How to be agile in a changing financial ecosystem
By Seden Lai, Tim MacLeod and Melissa Phachanhla
How to meet a changing financial ecosystem
How will traditional banking and financial services stay relevant in a changing financial services ecosystem? The rapid growth of the fintech industry has introduced new players, technologies, and business models to financial services. But there is a tendency to analyze the rise of fintech as a signal for digitization of financial services. While digitization has been a central component of fintech, it is underpinned by different methods of understanding customer needs and connecting these needs to service offerings. Organizational agility — the capacity of companies to rapidly adapt to changes in the financial ecosystem — is a key strategic advantage that fintech companies leverage.
Traditional banks and financial service providers are asking “How can we adapt? How can we engage with new practices and strategies while maintaining our core legacy systems, strengths, and the relationships we’ve built with our clients?”
Bridgeable worked with GreenPath Financial Wellness — a leading American financial wellness organization – to tackle this type of problem. GreenPath has long offered many different services, including financial counseling, but wanted to explore ways that they could adapt these services to enable more clients to achieve long-term financial stability and promote financial wellness through preventative approaches.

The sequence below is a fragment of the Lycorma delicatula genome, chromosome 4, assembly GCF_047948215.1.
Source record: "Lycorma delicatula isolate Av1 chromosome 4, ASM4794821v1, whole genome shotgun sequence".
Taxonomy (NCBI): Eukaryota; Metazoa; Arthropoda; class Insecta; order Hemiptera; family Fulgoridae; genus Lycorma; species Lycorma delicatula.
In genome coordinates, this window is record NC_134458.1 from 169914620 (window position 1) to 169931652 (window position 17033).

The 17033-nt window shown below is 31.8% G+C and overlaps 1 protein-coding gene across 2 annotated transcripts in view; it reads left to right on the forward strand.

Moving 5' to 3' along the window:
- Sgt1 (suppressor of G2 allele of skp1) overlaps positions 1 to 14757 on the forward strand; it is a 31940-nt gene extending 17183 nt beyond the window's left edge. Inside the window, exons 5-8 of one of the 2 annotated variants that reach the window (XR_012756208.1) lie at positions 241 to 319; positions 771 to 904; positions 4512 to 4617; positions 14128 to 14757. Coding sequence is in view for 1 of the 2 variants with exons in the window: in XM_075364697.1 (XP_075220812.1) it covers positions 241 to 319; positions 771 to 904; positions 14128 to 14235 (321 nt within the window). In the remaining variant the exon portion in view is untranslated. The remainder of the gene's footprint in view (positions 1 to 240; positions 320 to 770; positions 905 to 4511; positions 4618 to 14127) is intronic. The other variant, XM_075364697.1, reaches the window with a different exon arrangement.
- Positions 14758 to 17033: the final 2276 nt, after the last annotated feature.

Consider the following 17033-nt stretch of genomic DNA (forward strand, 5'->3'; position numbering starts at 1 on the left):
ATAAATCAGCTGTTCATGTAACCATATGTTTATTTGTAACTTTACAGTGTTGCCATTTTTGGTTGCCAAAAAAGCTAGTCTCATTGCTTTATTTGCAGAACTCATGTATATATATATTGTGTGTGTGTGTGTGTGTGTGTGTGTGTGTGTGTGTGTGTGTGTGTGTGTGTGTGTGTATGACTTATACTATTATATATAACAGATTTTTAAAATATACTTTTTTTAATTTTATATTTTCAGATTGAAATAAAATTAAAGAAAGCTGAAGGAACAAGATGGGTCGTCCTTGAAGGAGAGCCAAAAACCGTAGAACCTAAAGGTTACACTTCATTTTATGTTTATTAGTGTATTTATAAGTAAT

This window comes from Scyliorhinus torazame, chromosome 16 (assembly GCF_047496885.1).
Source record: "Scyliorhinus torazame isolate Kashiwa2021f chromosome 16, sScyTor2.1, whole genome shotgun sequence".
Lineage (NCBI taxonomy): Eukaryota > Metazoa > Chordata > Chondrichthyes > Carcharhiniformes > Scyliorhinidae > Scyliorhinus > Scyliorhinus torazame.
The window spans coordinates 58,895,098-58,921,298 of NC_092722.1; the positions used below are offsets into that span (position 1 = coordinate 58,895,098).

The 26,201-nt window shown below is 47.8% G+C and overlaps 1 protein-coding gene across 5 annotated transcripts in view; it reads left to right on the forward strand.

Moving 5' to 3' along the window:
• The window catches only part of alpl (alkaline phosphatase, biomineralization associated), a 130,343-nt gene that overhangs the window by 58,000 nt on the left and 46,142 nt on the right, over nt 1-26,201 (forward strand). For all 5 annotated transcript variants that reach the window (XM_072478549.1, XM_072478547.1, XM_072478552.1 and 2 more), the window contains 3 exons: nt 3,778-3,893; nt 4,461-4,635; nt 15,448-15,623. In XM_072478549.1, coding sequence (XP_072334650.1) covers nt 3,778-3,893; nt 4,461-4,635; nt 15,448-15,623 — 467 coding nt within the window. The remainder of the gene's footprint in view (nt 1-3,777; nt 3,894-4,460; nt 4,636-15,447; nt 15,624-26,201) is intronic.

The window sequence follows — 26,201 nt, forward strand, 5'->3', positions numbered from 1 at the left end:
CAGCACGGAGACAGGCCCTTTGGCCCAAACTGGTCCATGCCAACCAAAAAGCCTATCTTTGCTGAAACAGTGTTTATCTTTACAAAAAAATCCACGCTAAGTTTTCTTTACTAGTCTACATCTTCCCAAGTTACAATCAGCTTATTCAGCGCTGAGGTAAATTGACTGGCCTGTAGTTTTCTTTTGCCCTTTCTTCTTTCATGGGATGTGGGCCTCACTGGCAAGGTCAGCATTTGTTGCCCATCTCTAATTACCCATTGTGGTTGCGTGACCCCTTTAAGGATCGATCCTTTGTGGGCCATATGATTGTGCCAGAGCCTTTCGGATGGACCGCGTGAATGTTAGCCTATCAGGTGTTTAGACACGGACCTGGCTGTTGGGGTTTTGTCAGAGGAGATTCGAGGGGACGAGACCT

GreenPath wanted to improve upon a system embedded across 60 offices in 16 states. To do so, GreenPath engaged a joint partnership with Bridgeable and the Common Cents Lab from Duke University — a leading behavioral economics lab. Our experience with this wide-reaching challenge could help others who are looking to adapt to the new world of financial technology. Here are some steps we used in our sprint with Greenpath that might get you started:
How to get started
Narrow, specific, and testable